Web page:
G’day guys. And here I am with some Japanese whisky. I could only talk about it repeatedly for so long before I finally got up off my backside and bought some for the blog.
Like a lot of the top-shelf liquors doing the rounds on social media, serving as status symbols as portrayals of success and fortune, Japanese whisky has fast become a familiarity on the shelves. Although few of us are seldom fortunate to drink the majority of these malts habitually, as they are almost exclusively top-shelf liquors. Though I mention, I have had the pleasure of trying a single glass of Yamazaki Single Malt, something I was able to do at a pub of mine that possessed a bottle so I did not have to. This was going back two years ago now, so any exact details I’d have noticed then would be forgotten by now, but I do remember that it was smooth. A staple of a great whisky. As to be expected, from whiskies on average retailing north of one hundred dollars Australian. A continuation surely of the exhibition of Japanese class and sophistication that won it the Bond film You Only Live Twice, so set in Japan. Where Sean Connery got to indulge in all those classic Bond follies; shoot-outs, punch-ups, cool cars, cocktails, and in this case, a helicopter dogfight. Those who haven’t already seen it, JB Hi-Fi sells it on Blu-Ray, something for you to look into. Surely then, these whiskies are confined to the executive classes. This, I intended to find out. And in so doing found this, Suntory whisky. Retailing at a more, mildly wallet-friendly sixty dollars.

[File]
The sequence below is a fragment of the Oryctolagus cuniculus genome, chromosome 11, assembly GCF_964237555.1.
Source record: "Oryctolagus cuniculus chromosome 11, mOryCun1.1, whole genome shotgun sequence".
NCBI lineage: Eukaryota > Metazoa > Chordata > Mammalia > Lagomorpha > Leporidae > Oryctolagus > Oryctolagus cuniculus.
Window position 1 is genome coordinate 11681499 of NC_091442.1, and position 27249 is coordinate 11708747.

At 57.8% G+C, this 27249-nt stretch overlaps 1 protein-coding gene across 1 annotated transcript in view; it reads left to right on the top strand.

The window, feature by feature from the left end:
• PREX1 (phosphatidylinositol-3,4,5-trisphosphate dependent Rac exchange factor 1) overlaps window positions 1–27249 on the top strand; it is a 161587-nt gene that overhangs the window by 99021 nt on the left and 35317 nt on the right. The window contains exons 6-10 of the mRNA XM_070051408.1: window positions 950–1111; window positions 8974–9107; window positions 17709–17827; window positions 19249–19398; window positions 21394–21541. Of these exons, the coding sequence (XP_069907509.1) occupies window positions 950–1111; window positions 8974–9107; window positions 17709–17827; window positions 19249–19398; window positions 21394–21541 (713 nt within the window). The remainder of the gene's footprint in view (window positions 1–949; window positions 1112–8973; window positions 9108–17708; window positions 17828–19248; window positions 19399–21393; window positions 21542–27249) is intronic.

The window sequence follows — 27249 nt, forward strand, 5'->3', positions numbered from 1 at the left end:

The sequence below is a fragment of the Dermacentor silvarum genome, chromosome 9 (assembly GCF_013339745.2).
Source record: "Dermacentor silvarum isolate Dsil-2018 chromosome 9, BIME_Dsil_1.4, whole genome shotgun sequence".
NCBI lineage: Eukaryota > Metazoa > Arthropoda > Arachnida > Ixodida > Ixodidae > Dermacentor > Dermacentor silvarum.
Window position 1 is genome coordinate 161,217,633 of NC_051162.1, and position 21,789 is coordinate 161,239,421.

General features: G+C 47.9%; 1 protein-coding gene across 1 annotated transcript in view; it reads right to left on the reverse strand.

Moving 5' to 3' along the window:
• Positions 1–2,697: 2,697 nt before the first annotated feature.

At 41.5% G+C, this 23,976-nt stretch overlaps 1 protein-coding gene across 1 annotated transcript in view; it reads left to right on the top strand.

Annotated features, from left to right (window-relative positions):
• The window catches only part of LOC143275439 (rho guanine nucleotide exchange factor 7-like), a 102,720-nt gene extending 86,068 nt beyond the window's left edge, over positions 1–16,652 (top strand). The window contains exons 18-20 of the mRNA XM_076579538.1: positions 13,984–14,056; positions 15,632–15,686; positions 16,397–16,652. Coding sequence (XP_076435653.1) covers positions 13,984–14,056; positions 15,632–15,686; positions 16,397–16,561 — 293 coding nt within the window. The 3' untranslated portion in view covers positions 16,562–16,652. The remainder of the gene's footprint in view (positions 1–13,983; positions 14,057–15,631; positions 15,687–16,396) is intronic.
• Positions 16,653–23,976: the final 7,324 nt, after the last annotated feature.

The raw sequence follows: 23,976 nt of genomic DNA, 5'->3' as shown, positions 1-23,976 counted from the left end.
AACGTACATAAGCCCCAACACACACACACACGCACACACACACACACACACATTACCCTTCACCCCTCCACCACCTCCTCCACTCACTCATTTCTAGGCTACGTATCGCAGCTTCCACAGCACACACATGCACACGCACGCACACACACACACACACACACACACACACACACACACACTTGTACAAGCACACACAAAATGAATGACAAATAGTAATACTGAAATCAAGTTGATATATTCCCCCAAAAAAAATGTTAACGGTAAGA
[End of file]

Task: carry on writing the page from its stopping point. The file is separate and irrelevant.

So, Japan. Probably the most highly developed country in Asia. They produce basically half if not more of all the cars on our roads, our cameras, our T.V.s, our fridges, our PlayStations, our power tools, I could continue until the cows come home. They pump out tons of reliable consumer products on a daily basis. But for all their Stark/Wakandan-style tech, they still rank tradition as high priority in their society. As for the existence of Japanese whisky, the market began when, in eighteen-ninety-nine, a pharmaceutical wholesaler Shinjiro Torii began importing western liquors from a shop, Torii Shōten in Osaka. Eventually in the year nineteen-oh-seven they created the label, Akadama port wine, based off the Portuguese wine he had great financial success importing. The store became Kotobukiya in nineteen-twenty-one to expand its business. Based on this, he later turned to making Japanese whisky for his own country. In the year nineteen-twenty-four Torii created the Yamazaki distillery, the nation’s first commercial distillery. And five years later, Suntory whisky was launched. The Suntory Shirofuda (White Label in English) was the first single malt whisky in Japan. It was clear by this point the progression of Japanese whisky was well underway, but it was soon halted by the second world war. After the end of the war in nineteen-forty-six, Kotobukiya released Torys whisky. The whisky sold well in post-war Japan. And then finally in nineteen-sixty-three, the Kotobukiya company came to be known by the name it’s known by today, Suntory, after their first single malt. Fast-forward fifty one years to twenty-fourteen, and the Suntory company purchased the American bourbon producer Beam Incorporated for the sum of sixteen million dollars. Becoming the Beam Suntory company. Making the now Beam Suntory company the world’s third largest producer of spirits, Beam already being an owner of a plethora of spirits producers. Suntory likewise. Which left the company now owning producers of beers, bourbons, Irish whiskeys, rye whiskey, Scotch, gins, brandys, liqueurs, as well as several producers of soft drinks and juices.